Final 2009 Passing Yards Per Attempt

Cold, Hard Football Facts for Jan 03, 2010



(Passing yards per attempt is a "Quality Stat" because it has a direct correlation to winning football games. Click here to read more about this "Stat That Matters." Passing YPA also cuts through the complex clutter of the passer rating formula and gives you a number that actually means something.
 
NOTE: Most stat-keepers do not calculate passing YPA properly! They ignore sacks, as if these game-changing plays don't matter! If you want to know why our passing yards per attempt figures are more accurate than any others you'll find anywhere, see the information below the chart.)
 
PASSING YARDS PER ATTEMPT UPDATE
Success in the passing game almost always leads to success on the football field. The 2009 season was no exception. The Saints won the first Super Bowl in franchise history, after a season in which they finished No. 2 in Passing YPA. Perhaps more importantly, New Orleans finished the year No. 1 in Passer Rating Differential. In other words, they dominated the passing game on both sides of the ball more than any team in the NFL.
 
San Diego and its quarterback Philip Rivers were slightly more effective than Drew Brees and the Saints passing the ball in 2009. The Chargers failed to make an impact in the postseason. But their league-best passing attack did result in a 13-3 record, the second best mark in franchise history.
 
Meanwhile, look out for Houston. An expansion franchise in 2002, the organization has struggled to find its way in the NFL. But the Texans enjoyed the first winning season (9-7) in their brief history in 2009. Naturally, you find the reasons for success in the passing game: Matt Schaub and the Texans boasted a Super Bowl caliber passing attack with an impressive 7.51 YPA. That kind of effectiveness gives Houston a Super Bowl-caliber passing attack ... provided the team's young defensive stars can finally live up to expectations.
 
Final 2009 Passing Yards Per Attempt
  Team Att. Yards Sacks Yards Lost YPA
1 San Diego 519 4,506 26 168 7.96
2 New Orleans 544 4,490 21 144 7.69
3 Houston 593 4,803 26 153 7.51
4 Indianapolis 601 4,605 13 90 7.35
5 Dallas 550 4,483 34 196 7.34
6 New England 592 4,540 18 104 7.27
7 Pittsburgh 536 4,496 50 348 7.08
8 Minnesota 554 4,403 34 247 7.07
9 N.Y. Giants 542 4,246 32 227 7.00
10 Green Bay 553 4,492 50 300 6.95
11 Philadelphia 553 4,380 40 298 6.88
12 Arizona 595 4,205 26 184 6.48
13 Baltimore 510 3,637 37 224 6.24
14 Tennessee 476 3,118 14 73 6.21
15 Denver 558 3,825 34 198 6.13
16 Washington 533 3,797 45 297 6.06
17 Atlanta 570 3,697 27 126 5.98
18 Jacksonville 519 3,599 44 238 5.97
19 Chicago 563 3,677 34 203 5.82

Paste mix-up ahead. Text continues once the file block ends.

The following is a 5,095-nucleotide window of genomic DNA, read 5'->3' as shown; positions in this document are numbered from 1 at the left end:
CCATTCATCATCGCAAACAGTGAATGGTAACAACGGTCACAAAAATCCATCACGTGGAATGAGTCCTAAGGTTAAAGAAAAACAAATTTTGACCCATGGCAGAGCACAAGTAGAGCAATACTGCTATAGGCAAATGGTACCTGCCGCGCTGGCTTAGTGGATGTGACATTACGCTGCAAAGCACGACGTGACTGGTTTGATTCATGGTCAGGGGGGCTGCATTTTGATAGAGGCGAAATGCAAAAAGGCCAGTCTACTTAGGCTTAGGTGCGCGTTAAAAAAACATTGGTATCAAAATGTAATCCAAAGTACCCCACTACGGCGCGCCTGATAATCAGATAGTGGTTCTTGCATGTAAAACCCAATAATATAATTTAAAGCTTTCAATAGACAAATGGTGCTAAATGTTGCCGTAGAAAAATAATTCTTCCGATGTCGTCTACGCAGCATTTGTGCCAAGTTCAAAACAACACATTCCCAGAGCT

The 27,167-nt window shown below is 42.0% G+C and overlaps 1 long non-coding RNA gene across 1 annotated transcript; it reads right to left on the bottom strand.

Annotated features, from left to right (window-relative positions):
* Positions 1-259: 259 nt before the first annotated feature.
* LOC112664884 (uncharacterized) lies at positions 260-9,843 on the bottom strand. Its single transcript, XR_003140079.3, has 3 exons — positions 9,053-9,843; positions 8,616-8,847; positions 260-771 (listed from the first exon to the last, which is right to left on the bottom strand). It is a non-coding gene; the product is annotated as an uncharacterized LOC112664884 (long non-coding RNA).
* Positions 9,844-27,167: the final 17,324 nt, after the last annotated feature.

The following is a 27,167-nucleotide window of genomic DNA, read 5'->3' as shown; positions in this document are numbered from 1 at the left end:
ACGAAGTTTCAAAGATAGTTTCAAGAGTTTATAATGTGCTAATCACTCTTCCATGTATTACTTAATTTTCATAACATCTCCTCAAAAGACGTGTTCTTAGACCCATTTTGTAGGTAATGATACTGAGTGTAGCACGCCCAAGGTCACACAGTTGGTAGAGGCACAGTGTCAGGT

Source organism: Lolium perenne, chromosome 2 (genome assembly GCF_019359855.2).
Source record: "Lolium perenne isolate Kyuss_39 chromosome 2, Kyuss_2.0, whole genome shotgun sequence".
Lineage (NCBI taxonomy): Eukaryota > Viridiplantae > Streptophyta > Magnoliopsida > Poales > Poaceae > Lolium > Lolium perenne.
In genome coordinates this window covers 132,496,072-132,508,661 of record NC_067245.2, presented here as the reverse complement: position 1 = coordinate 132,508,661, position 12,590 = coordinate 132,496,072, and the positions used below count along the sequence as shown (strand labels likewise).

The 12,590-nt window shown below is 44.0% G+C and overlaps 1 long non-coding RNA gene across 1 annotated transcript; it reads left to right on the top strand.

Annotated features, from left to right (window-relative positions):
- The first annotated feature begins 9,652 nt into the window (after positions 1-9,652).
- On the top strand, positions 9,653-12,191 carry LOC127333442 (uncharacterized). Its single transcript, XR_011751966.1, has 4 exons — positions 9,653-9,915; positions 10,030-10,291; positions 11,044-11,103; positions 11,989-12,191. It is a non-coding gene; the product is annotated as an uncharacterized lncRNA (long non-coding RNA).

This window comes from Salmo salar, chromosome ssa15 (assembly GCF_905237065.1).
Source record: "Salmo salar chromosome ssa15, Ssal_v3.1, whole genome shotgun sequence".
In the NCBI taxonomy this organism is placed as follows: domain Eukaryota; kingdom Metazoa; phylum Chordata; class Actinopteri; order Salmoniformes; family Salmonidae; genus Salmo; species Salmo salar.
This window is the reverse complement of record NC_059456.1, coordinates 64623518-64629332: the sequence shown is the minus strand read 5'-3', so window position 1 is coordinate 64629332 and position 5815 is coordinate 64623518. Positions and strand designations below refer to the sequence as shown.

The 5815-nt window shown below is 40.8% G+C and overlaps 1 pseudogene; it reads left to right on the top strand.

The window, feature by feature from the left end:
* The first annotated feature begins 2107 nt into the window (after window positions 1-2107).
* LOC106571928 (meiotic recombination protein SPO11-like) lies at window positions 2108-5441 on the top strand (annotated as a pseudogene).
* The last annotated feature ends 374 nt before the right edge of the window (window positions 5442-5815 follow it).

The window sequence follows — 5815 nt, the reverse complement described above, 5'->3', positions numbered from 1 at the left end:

20 Cincinnati 477 3,134 29 244 5.71
21 N.Y. Jets 392 2,596 30 216 5.64
22 Carolina 465 3,070 33 271 5.62
23 Miami 545 3,396 34 226 5.47
24 Seattle 609 3,771 41 268 5.39
25 San Francisco 528 3,293 40 241 5.37
26 Tampa Bay 525 3,136 32 161 5.34
27 Buffalo 441 2,789 46 274 5.16
28 Detroit 585 3,471 42 303 5.05
29 Kansas City 537 3,183 45 268 5.01
30 Oakland 485 2,875 48 318 4.80
31 St. Louis 542 2,962 44 284 4.57
32 Cleveland 443 2,255 30 179 4.39
 
 
***
 
 
Here's a little look at our passing yards per attempt formula and why it's superior to others.
 
Only our YPA is correct
Most every team yards per attempt figure you see out there is wrong! Or, at the very least, it's not calculated properly. Go to ESPN.com, Yahoo Sports, wherever. Basically, a lot of places like that will publish a net yards figure and then, in the next column, the yards per attempt figure will be based upon gross passing yards. The math just doesn't add up, at least not when you use the published figures.
 
So here's what you'll find from the Cold, Hard Football Facts. We use only NET passing figures to determine yards per attempt. This is gross passing yards, minus yards lost via sacks, divided by passsing attempts. If we were merely looking at individual quarterbacks and their yards per attempt, we might (might!) be inclined to use gross passing yards, so as not to penalize the quarterback if he has a sieve of an offensive line.
 
Sacks count as pass attempts
Our yards per pass attempt is a "Quality Stat" – a stat that has a direct correlation to victory. So we're looking at team data. After all, it's teams that win and lose football games.
 
There's more to our calculations, though. Instead of just dividing the net passing yardage by pass attempts, we add in the number of sacks to the attempts column. We believe this gives a far more accurate gauge of a team's ability to pass the ball. After all, when a QB is sacked, it's because he was attempting to pass. Why shouldn't this attempt to pass count as an attempt?
 
For example, if a quarterback attempts 10 passes for 100 yards, his yards per attempt is 10.0 YPA. Easy enough, right? But what if that QB was sacked three times and lost 22 yards? Suddenly, the team's passing YPA is a mere 6.0 (78/13).
 
Hey, the team only gained 78 net yards when attempting to pass. And those 3 sacks came on attempts to pass. So, to accurately measure a team's ability to pass, that's our formula:
  • Net passing yards/(pass attempts + sacks allowed)

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